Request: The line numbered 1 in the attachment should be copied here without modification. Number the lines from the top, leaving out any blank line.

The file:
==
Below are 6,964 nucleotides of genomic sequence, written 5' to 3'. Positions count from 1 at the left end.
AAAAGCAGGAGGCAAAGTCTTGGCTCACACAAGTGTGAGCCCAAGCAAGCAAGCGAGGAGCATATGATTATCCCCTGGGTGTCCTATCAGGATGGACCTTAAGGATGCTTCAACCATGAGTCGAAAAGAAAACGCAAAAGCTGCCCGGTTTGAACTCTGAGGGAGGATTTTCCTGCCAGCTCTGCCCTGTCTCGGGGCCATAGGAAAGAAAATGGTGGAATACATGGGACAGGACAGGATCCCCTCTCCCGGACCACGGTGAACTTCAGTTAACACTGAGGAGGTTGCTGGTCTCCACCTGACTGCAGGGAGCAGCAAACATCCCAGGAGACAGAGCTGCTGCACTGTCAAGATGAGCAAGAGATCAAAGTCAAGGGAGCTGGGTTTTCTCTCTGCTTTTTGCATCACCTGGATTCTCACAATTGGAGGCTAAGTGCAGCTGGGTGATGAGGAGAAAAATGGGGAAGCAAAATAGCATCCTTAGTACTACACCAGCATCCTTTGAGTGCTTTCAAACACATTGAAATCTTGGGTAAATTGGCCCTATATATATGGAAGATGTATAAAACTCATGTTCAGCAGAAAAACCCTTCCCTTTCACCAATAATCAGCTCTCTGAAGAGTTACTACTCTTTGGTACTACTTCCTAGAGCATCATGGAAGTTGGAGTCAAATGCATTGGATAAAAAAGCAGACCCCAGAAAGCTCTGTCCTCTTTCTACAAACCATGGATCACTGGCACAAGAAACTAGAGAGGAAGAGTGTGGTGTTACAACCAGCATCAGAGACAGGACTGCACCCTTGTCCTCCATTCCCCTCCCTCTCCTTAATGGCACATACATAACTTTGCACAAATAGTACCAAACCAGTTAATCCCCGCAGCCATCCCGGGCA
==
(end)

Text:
Below are 6,964 nucleotides of genomic sequence, written 5' to 3'. Positions count from 1 at the left end.